Is the Bay Area losing a bit of its luster for real estate investors?
Stretching along the peninsula southwest of San Francisco Bay, Silicon Valley is the epicenter of the technology universe. And like moths to a flame, the best and brightest are attracted to the area to be a part of the leading edge companies headquartered there.
Lately, though, it seems that some of these techies are changing course and flocking to new “innovative” U.S. cities. For real estate investors, this is a trend well worth noting… because where the workers go, the real estate industry follows.
“After years of being overrun by new residents drawn by a red-hot economy, the number of people moving out has begun to catch up with the number moving in, new census data show,” reports the San Francisco Chronicle.
Is the uptick in people bolting from the bay area a trend, or merely a passing phase? And what are the key drivers behind this regional restlessness?
Firstly, the bay area has an oversupply of skilled works for the number of jobs available. Competition for high-paying employment is stiff for even uber-qualified individuals. At the beginning of April, the resume site Indeed reported that nearly 40 percent of Bay Area tech workers on its site were looking for a job elsewhere. In short, workers are turning to other, more attractive innovation hubs, where the competition is perhaps not as rough.
Others say the Bay area has become unlivable, meaning overcrowded and too much traffic… and has even seen a loss of culture. There is a sense that the city once heavily characterized by artists and eclectic communities has been altered by the tech takeover, and is now filled with homogeneous “tech bots.”
But the most obvious hot button issue is the rising cost of living in and around Silicon Valley. The median house price in the area hovers around the $1 million mark.
This driver is perhaps the biggest reason for the exodus— the inability of most people to purchase a home, put down roots and enjoy a balanced lifestyle. The bottom line is that San Francisco is a city full of renters, with too few able to buy property. With the most recent tech boom, many are losing hope when it comes to home buying.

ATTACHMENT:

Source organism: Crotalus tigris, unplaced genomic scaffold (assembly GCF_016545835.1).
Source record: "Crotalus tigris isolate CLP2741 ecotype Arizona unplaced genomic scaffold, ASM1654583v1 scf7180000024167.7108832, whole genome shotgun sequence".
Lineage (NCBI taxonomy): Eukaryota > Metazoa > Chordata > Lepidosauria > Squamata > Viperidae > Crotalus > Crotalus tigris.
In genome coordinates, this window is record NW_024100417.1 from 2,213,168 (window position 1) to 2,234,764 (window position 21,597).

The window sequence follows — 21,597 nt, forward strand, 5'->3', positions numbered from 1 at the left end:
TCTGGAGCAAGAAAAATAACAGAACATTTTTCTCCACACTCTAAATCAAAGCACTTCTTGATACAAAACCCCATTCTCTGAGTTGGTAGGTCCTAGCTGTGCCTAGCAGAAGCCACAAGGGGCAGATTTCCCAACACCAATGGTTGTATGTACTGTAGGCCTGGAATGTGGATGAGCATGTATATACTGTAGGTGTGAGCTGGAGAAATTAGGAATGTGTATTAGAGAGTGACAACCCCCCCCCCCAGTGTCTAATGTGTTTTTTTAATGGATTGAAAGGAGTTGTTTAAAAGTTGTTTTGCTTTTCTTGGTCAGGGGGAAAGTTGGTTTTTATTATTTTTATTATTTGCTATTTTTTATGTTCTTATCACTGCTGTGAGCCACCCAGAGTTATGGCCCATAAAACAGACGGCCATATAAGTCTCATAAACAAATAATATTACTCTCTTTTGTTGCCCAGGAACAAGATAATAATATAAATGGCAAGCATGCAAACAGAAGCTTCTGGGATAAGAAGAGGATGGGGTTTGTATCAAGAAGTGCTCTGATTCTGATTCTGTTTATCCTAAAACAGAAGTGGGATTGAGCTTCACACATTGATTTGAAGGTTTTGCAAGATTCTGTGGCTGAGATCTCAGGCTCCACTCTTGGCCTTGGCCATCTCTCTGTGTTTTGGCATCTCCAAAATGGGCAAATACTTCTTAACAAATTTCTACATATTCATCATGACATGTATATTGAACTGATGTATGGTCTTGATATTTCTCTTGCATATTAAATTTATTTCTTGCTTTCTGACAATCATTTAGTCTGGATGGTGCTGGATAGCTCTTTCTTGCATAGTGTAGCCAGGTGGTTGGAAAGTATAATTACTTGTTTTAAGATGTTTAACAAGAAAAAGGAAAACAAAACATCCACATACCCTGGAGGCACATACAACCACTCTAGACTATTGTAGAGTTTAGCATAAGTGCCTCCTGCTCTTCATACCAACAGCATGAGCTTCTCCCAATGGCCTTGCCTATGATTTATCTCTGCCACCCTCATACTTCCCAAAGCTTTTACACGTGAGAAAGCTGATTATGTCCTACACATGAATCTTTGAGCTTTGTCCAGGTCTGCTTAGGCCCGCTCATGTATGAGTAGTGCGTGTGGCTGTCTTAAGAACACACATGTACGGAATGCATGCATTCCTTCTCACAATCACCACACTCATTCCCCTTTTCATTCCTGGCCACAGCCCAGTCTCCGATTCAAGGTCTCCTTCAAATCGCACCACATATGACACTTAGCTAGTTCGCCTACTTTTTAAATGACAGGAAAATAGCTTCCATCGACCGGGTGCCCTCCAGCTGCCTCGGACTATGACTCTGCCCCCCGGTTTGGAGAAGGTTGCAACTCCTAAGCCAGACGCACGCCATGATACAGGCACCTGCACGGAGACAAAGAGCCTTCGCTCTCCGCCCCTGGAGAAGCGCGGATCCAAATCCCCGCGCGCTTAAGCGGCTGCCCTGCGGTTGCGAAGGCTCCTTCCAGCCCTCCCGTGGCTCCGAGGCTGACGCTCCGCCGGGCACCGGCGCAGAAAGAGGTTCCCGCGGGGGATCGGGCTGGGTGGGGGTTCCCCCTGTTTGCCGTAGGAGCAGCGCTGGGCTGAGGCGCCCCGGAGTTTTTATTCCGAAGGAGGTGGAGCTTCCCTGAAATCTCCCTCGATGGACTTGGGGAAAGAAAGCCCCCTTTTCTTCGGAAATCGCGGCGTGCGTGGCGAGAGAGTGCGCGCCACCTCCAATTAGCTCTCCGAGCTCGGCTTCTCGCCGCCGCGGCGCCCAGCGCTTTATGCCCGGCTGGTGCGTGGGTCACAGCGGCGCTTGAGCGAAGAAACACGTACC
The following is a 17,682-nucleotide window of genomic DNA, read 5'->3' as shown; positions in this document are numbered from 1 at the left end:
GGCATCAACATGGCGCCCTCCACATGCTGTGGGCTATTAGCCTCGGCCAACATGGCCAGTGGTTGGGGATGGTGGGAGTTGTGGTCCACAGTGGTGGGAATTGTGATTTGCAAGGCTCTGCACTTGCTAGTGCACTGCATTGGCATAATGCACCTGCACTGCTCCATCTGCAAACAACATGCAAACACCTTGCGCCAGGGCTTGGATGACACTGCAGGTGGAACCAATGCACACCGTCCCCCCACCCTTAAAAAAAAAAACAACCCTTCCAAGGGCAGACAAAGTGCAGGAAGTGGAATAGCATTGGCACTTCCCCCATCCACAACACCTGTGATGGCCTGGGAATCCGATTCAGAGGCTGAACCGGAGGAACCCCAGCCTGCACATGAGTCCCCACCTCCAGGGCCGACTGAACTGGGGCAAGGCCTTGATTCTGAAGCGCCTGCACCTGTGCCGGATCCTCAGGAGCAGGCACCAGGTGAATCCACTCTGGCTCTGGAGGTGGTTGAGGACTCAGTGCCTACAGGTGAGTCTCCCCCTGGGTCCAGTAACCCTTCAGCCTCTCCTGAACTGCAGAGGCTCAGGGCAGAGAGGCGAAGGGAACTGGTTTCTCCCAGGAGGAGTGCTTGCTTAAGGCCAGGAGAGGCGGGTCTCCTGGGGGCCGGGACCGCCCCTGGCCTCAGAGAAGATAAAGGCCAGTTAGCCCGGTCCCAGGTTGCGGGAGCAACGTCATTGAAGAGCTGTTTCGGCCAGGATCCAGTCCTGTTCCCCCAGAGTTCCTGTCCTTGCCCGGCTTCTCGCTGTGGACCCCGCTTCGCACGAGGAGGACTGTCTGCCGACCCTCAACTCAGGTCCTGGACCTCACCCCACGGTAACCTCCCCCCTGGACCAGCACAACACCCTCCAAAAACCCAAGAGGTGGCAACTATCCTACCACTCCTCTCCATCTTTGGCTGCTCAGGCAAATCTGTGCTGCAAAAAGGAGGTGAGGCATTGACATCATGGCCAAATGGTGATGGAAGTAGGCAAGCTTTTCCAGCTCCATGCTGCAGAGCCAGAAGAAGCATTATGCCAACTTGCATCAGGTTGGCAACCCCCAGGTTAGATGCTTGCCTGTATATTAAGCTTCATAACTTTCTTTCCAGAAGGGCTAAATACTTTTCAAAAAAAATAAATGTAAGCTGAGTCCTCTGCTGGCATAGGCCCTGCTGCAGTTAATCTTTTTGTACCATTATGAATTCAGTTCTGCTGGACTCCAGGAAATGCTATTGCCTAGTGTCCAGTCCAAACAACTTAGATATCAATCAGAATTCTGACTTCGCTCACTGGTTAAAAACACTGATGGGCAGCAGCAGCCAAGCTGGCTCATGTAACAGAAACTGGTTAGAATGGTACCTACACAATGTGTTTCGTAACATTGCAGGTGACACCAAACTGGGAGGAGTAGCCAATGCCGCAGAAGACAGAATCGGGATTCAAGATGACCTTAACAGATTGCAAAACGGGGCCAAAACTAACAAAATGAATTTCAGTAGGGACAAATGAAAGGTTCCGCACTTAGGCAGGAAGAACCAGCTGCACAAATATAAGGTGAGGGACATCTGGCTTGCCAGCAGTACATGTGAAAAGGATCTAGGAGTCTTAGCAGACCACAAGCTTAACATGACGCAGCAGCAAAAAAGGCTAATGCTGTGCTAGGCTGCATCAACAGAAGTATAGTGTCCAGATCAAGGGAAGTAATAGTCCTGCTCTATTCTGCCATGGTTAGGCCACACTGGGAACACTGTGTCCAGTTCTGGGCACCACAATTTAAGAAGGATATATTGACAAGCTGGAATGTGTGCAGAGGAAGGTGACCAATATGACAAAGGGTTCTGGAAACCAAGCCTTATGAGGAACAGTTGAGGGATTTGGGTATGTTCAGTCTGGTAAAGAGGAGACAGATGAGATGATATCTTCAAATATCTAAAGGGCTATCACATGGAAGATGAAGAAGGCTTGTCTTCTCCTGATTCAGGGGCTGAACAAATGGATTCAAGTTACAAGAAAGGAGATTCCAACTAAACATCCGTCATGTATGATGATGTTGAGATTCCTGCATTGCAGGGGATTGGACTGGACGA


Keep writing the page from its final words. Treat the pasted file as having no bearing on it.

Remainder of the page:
“The key here is being able to afford to live in the Bay Area,” says Hans Johnson, a senior fellow at the Public Policy Institute of California. “Jobs and housing are really the primary criteria driving people’s decisions. It’s kind of a balancing act between the two. If jobs predominate, people are moving in. If housing predominates, you have less people moving in.”
James Billington, International Business Times, clearly outlines the issues: “Despite having a high number of tech giants in situ, the cost of living, high house prices and increasingly problematic traffic has caused some to seek new pastures.”
Bottom line? For many folks, the trade off just isn’t worthwhile anymore; they want to be financially secure, not living paycheck to paycheck.
As of June 2017, the top ten cities that have gained the most workers are:
- Seattle, Washington
- Denver, Colorado
- Austin, Texas
- Portland, Oregon
- Charlotte, North Carolina
- Tampa-St. Petersburg, Florida
- West Palm Beach, Florida
- Nashville, Tennessee
- Las Vegas, Nevada
- Dallas-Ft. Worth, Texas
And the top three cities that the San Francisco Bay area has lost the most workers to are Seattle, Washington, Portland, Oregon, and Austin, Texas—in that order.
One of Seattle’s biggest draws is more affordable housing. For starters, the dollar stretches further in Seattle, where the median home price in the metro area is $414,000 versus $834,000 in the City by the Bay, according to Zillow.
The allure of Seattle comes down to simple math: Workers there have the most money left over after paying for housing. According to Ashley Stewart of the Silicon Valley Business Journal, “A tech worker on average in Seattle keeps nearly 55 percent of his or her paycheck, or $5,500, after paying rent. Bay Area tech workers generally make more but have only 35 percent, or nearly $4,000, left over after paying rent.”
Sliced and diced another way, Stewart says, “Seattle technology workers who own homes have an average of 59 percent, or nearly $6,000, of their paycheck left over each month after making a mortgage payment. By contrast, Bay Area tech workers have an average of 37 percent, or about $4,200, left over.”
At the end of the day, the real question for real estate investors is, “Is this trend a blip on the radar, or a sign of things to come?” There is little doubt that Silicon Valley is still the undisputed home of technology. For proof, just take a look at Apple’s new circular-shaped headquarters, “Apple Park.” And plans are underway for Google to bolster its GooglePlex Headquarters.
And, while the U.S. Census indicates that roughly 80,000 people are fleeing the San Francisco-Oakland-Hayward area annually, 100,000 new residents are coming in annually to replace them.
After reflecting on your financial goals, the question is whether the Bay Area is a smart investment location for you. When you need an expert perspective, HomeUnion is there to help
Our Solutions Managers are available to lend you insight and information every step of the way. We put big data at your fingertips, along with local real estate experts, and the key research you need to invest in line with your individual goals.
Schedule a consultation with HomeUnion to learn more.